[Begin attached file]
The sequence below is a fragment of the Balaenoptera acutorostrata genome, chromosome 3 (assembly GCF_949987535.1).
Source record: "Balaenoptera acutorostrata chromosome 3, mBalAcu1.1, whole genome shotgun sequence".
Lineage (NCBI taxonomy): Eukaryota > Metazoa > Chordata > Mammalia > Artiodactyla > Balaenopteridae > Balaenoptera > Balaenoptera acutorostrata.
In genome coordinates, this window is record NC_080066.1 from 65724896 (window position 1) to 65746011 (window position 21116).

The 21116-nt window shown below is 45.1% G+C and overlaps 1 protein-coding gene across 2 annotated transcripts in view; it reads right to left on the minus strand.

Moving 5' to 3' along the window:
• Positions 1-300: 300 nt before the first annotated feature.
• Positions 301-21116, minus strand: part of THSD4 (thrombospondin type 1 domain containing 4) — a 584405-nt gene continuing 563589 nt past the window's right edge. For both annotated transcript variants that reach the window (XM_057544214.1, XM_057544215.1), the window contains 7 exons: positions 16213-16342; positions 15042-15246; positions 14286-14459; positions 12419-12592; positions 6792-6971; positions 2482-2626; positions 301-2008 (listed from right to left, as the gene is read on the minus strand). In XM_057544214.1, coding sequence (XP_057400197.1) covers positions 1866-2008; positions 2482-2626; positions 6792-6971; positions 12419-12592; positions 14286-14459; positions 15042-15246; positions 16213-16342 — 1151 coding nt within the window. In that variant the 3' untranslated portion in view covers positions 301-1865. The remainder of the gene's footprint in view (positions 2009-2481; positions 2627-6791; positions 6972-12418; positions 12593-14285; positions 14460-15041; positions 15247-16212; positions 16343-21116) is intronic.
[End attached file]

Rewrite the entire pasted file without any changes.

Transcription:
The sequence below is a fragment of the Balaenoptera acutorostrata genome, chromosome 3 (assembly GCF_949987535.1).
Source record: "Balaenoptera acutorostrata chromosome 3, mBalAcu1.1, whole genome shotgun sequence".
Lineage (NCBI taxonomy): Eukaryota > Metazoa > Chordata > Mammalia > Artiodactyla > Balaenopteridae > Balaenoptera > Balaenoptera acutorostrata.
In genome coordinates, this window is record NC_080066.1 from 65724896 (window position 1) to 65746011 (window position 21116).

The 21116-nt window shown below is 45.1% G+C and overlaps 1 protein-coding gene across 2 annotated transcripts in view; it reads right to left on the minus strand.

Moving 5' to 3' along the window:
• Positions 1-300: 300 nt before the first annotated feature.
• Positions 301-21116, minus strand: part of THSD4 (thrombospondin type 1 domain containing 4) — a 584405-nt gene continuing 563589 nt past the window's right edge. For both annotated transcript variants that reach the window (XM_057544214.1, XM_057544215.1), the window contains 7 exons: positions 16213-16342; positions 15042-15246; positions 14286-14459; positions 12419-12592; positions 6792-6971; positions 2482-2626; positions 301-2008 (listed from right to left, as the gene is read on the minus strand). In XM_057544214.1, coding sequence (XP_057400197.1) covers positions 1866-2008; positions 2482-2626; positions 6792-6971; positions 12419-12592; positions 14286-14459; positions 15042-15246; positions 16213-16342 — 1151 coding nt within the window. In that variant the 3' untranslated portion in view covers positions 301-1865. The remainder of the gene's footprint in view (positions 2009-2481; positions 2627-6791; positions 6972-12418; positions 12593-14285; positions 14460-15041; positions 15247-16212; positions 16343-21116) is intronic.